Some further notes from the judges on the overall field of entries for individual films follow below:

Une vie de chat: a contemporary classic by Jean-Loup Felicioli and Alain Gagnol, it received over a hundred submissions. At least twenty of these were worthy of consideration for a commendation, with the lower end of the age range (7-9) faring strongly. There was an abundance of entertaining entries that majored on a roof-top fight, shoot-out, car chase and/or tragic death of one of the ‘goodies’. Various entries swapped Notre-Dame for the Eiffel Tower when setting the final showdown between Nico and Costa. The zoo also crept back into several entries. More than one hit upon the idea that Nico might be Zoe’s father (one film clip even had him being magically transformed into the cat!). The most convincing entries were those that managed to engage all the major characters in a plausibly dynamic climax – without losing the quirkiness of the original.

Des Hommes et des Dieux: this is a demanding film that requires considerable background cultural knowledge (or research) in order to be best appreciated. Pleasingly, a number of entries showed exactly this, some quoting the Bible and Arabic phrases to evoke the mind-set of the French monks and the Algerians with whom they mix. We received a good number of entries in a high standard of French. A key challenge here for the students was to develop one or two unusual ideas without introducing implausible characterisation (particularly of Christian). Some entries were beautifully written, but ended up keeping close to the actual ending with the monks’ execution.

We hope you all enjoyed watching the films and working on your entries, and hope you will continue to pursue your interest in French cinema and culture!

— The Competition Judges

A Chilean Year Abroad: from terremotos to chilenismos

This post was written by Hector Stinton, a third-year Spanish & French student at Keble College.

As an undergraduate reading French and Spanish, I have chosen to spend my year abroad working in Santiago de Chile (August 2017 – June 2018) and Paris (July – September 2018) as a British Council English teacher and Assistant Film Producer, respectively. In the summer before starting the Spanish half of my year, I set myself three main objectives: to enhance my understanding of Hispanic culture, to improve my Spanish, and to challenge myself professionally.

Being embedded in life and work in Chile has given me great insight into Latin culture. For example, in England, flying or wearing our flag is uncommon and has nationalistic associations, even on St George’s Day; whereas in Chile, La Estrella solitaria is seen far more frequently, especially on Independence Day in September. Dig a little deeper, however, and you find that it is still a legal obligation, though rarely enforced, to fly a flag from every house or tower block – a hangover in the constitution written by Pinochet, demonstrating his pervasive legacy. At the other end of the spectrum, and typifying the wry sense of humour, the beverage of choice – a litre of sweet fermented wine with pineapple ice-cream – is called a terremoto (‘earthquake’), despite the fact that tremors regularly raze towns and villages, and have left the capital without any pre-modern architecture.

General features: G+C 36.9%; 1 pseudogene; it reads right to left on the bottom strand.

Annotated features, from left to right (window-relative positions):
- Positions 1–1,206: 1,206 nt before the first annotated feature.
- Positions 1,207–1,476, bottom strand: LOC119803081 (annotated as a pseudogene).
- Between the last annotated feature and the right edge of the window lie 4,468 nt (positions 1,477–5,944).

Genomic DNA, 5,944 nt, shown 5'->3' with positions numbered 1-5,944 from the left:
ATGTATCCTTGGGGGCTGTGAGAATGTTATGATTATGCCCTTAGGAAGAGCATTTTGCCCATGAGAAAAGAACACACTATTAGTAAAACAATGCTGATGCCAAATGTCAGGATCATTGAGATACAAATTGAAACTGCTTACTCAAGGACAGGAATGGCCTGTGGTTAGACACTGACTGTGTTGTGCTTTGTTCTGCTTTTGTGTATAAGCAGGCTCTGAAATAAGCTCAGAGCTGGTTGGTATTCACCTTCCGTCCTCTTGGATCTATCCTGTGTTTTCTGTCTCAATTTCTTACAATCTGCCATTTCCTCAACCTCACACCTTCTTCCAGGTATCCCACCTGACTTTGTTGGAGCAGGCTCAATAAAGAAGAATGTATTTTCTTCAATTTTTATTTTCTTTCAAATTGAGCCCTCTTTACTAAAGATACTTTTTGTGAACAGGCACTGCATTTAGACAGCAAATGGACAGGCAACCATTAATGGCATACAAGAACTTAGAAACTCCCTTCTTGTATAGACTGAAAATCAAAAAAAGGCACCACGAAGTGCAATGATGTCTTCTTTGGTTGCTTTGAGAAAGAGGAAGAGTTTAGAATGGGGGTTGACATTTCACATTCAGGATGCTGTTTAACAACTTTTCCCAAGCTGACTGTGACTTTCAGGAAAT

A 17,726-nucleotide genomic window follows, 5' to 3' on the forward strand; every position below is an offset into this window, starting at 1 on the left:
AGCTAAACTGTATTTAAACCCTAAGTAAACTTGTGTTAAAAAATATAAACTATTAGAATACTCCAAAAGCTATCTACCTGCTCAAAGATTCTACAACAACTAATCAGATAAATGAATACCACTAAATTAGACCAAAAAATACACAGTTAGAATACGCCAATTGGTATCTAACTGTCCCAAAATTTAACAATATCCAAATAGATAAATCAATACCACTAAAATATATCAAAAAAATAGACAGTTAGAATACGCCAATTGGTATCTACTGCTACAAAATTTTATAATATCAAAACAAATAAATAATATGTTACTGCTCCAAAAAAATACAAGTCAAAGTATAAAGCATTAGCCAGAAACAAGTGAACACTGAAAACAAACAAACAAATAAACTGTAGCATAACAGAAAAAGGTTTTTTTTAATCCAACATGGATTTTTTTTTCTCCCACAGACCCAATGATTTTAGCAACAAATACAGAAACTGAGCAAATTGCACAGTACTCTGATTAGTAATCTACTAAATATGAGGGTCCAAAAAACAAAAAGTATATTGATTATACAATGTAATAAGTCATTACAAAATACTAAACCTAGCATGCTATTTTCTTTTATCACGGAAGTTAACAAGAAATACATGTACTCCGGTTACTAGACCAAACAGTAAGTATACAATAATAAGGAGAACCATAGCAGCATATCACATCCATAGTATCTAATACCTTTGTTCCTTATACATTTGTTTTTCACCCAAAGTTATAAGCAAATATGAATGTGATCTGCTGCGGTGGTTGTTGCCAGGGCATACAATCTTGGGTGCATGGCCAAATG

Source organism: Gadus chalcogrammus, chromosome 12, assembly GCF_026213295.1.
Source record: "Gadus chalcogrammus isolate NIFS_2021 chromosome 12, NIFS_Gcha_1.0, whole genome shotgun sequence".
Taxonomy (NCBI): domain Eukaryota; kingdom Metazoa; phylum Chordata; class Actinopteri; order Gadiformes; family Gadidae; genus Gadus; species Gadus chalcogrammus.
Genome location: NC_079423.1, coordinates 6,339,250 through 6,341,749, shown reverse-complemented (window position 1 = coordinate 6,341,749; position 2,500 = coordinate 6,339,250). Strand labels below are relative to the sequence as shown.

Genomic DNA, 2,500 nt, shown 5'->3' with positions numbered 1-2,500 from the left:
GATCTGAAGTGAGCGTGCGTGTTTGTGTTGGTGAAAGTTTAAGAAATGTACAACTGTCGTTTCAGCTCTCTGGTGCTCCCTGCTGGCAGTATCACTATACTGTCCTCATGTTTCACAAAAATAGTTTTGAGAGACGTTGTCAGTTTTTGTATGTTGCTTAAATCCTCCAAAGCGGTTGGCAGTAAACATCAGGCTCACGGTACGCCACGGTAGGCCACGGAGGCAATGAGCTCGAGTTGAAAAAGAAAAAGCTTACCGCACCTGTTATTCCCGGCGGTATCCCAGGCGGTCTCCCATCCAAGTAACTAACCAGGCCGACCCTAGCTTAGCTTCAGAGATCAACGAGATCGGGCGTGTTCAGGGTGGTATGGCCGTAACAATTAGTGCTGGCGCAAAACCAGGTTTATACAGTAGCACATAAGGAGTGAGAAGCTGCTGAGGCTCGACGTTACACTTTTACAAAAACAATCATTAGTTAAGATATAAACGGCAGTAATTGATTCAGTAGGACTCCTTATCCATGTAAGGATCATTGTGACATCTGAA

It is said that if you can speak Castilian in Chile, you can speak it anywhere in the world, since Chilean Spanish has a fearsome reputation for its thick accent, fast delivery, and plethora of peculiar idioms and neologisms, known as chilenismos. Separated from Peru and Bolivia by the Atacama Desert to the north, from Argentina by the Andes to the east, and surrounded by ocean to the south and west, Chile’s geography has seen its language develop hermetically. Even when Chile became more accessible, wars with her neighbours, and continuing mutual suspicion, have made the distinct speech a point of national pride. For this reason, Chilean vocabulary has been particularly enriched by its immigrant and native communities: ya (‘yeah’) from the German ja, ¿cachai? (‘you know?’) from the English ‘to catch one’s drift’, cancha (‘field’) from the Quechua kancha. The grammar, too, prefers the Italian ai or ei ending to the Iberian as or es when using the informal tu form in the present tense, and rejects completely the peninsular vosotros ‘you plural’. Acquiring all these subtleties, and many more besides, has made me a more complete linguist.

Professionally, working at the biggest language school in Santiago, the Instituto Chileno-Británico de Cultura, has presented its own set of challenges. On Friday evenings, I teach an advanced one-on-one student who happens to be the philosophy chair at the top university, and is preparing to deliver a series of lectures at Yale. A few hours later, on Saturday mornings, I go from feeling more like a tutorial student with the aforementioned academic, to helping a class of six-year-old girls colour and annotate big A3 sheets with titles like ‘My Zoo’ and ‘My Favourite Food’. ‘Variety’ is certainly the watchword at the ICBC, because every day I engage with and adapt to a huge range of different ages, backgrounds and abilities.

Thus far, I would go as far as to say I’m meeting or exceeding the objectives I set myself at the beginning of the year, thanks to an opportunity in Chile made possible by the British Council and Instituto Británico. Now I might even have time for some of my secondary objectives: learning to dance, learning to cook, and learning Portuguese…